Nevada Supreme Court hears venue fight in quadruple killing

Nevada Supreme Court Hears Venue Fight In Quadruple Killing
Andy Barron

FILE - In this May 20, 2019, file photo, Wilber Ernesto Martinez-Guzman, from El Salvador, appears in Washoe District Court in Reno, Nev. A death penalty dispute goes before Nevada's Supreme Court Wednesday, April 7, 2021, when justices hear arguments about how long Martinez-Guzma's lawyers should have to prove he's intellectually disabled and therefore can't be executed if convicted of four murders.

RENO, Nev. (AP) — Lawyers for a 22-year-old Salvadoran immigrant accused of killing four people in two counties in 2019 urged Nevada’s Supreme Court Wednesday to overturn for a second time a Washoe County judge’s ruling that he can be tried for all the crimes in district court in Reno.

Prosecutors countered that Washoe County has the authority to conduct a single trial primarily because Wilber Ernesto Martinez-Guzman fatally shot all four victims with the same gun he stole from a Reno couple before committing the Douglas County homicides.

The high court rejected the prosecution’s argument last March, sided in part with the defense and ordered Washoe District Judge Connie Steinheimer to revisit the matter. But she ruled again in September that prosecutors had sufficiently connected the crimes to try him in one location.

Martinez-Guzman’s lawyers appealed again last fall, and both sides went before the justices Wednesday via video hookup to make their oral arguments.

Public defender John Petty said Steinheimer disregarded the justices’ instructions to determine whether the grand jury that indicted Martinez-Guzman was presented with enough evidence to establish legal jurisdiction in Washoe County.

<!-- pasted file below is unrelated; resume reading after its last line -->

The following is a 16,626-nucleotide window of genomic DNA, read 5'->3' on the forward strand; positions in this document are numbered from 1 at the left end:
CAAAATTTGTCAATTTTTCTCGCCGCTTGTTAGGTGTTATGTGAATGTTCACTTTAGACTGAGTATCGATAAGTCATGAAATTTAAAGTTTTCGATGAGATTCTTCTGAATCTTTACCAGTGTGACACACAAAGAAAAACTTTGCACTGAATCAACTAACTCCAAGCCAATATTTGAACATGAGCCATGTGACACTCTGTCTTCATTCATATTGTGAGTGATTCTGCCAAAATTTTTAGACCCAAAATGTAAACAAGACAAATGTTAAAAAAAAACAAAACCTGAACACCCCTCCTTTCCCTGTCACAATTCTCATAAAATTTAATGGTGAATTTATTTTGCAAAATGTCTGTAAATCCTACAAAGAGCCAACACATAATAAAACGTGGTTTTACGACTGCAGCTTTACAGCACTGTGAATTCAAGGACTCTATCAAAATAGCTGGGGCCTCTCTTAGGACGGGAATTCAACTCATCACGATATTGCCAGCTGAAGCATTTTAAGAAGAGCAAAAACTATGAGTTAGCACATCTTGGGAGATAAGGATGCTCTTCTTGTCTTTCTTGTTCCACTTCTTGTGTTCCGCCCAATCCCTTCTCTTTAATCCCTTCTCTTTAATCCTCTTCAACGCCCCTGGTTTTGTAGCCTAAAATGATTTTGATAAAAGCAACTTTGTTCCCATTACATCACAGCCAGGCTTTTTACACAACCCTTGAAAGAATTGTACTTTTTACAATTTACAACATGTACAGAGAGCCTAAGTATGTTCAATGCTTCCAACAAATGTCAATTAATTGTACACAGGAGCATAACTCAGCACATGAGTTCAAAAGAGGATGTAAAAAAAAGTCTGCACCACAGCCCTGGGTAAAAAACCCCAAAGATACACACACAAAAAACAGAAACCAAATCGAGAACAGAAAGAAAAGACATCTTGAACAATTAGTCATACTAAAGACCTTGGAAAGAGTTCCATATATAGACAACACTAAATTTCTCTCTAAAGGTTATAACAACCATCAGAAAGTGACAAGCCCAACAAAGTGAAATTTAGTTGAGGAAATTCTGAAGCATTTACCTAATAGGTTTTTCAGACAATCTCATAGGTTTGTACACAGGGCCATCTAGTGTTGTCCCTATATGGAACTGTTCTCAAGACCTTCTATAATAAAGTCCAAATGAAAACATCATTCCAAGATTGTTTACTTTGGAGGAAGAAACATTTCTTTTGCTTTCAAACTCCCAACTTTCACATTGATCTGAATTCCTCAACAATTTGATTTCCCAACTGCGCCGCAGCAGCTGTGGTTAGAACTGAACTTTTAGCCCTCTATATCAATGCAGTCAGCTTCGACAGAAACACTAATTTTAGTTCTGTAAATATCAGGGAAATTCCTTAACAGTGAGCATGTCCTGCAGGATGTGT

“Mr. Guzman simply did not engage in acts in Washoe County that were directed to have an effect or to reach the consummation of a criminal offense in Douglas County,” he said.

Deputy District Attorney Marilee Cate argued Steinheimer’s ruling was based on reasonable inferences that Martinez-Guzman formed the intent to commit the Douglas County crimes while in Washoe County.

Martinez-Guzman faces the possibility of the death penalty if convicted of the killing of an elderly Reno couple and two Gardnerville women in their homes during what authorities say was a 11-day rampage fueled by his drug addiction in January 2019.

Martinez-Guzman had worked as a landscaper for all four of the victims.

Police say he stole the revolver from Gerald and Sharon David in Reno Jan. 4, 2019. They say he fatally shot Constance Koontz on Jan. 9, killed Sophia Renken on Jan. 12 and robbed and killed the Davids on Jan. 15.

Cate said Wednesday that before he obtained the gun, he had been burglarizing outbuildings where he wouldn’t encounter people but once he had the gun he felt “more empowered” and began to enter residences where he ultimately committed the murders.

“Guzman’s intent was to gain money for drugs. And he went to these homes with that intent and escalated his plan when he obtained the gun in Washoe County,” she said.

Petty disagreed.

“There is no continuing offense in this case,” he said. “There is no evidence the intent was formed in Washoe County. The intent could have been formed instantaneously at the time of the shooting.”

Still pending before the state Supreme Court is a defense motion asking the justices to intervene to make clear how long public defenders should have to try to prove Martinez-Guzman is intellectually disabled and therefore can’t be executed if convicted of the murders.

The trial currently is scheduled to begin Sept. 20 in Washoe District Court in Reno.

Steinheimer has set an April 20 deadline for his lawyers to file an intellectual disability motion that would require hearings to determine if Martinez-Guzman could legally be put to death in Nevada.

His public defenders say they have been unable to gather necessary evidence in his native El Salvador largely because of COVID-19 travel restrictions.

They say state law allows such motions to be filed up to 10 days before trial. They have asked the Supreme Court to stay all district court proceedings until justices rule on their objection to what they say is a premature deadline set five months before the scheduled trial.

Prosecutors say it’s a stall tactic that further delays justice for the victims and families at a trial that has already been postponed twice while witnesses’ memories continue to fade.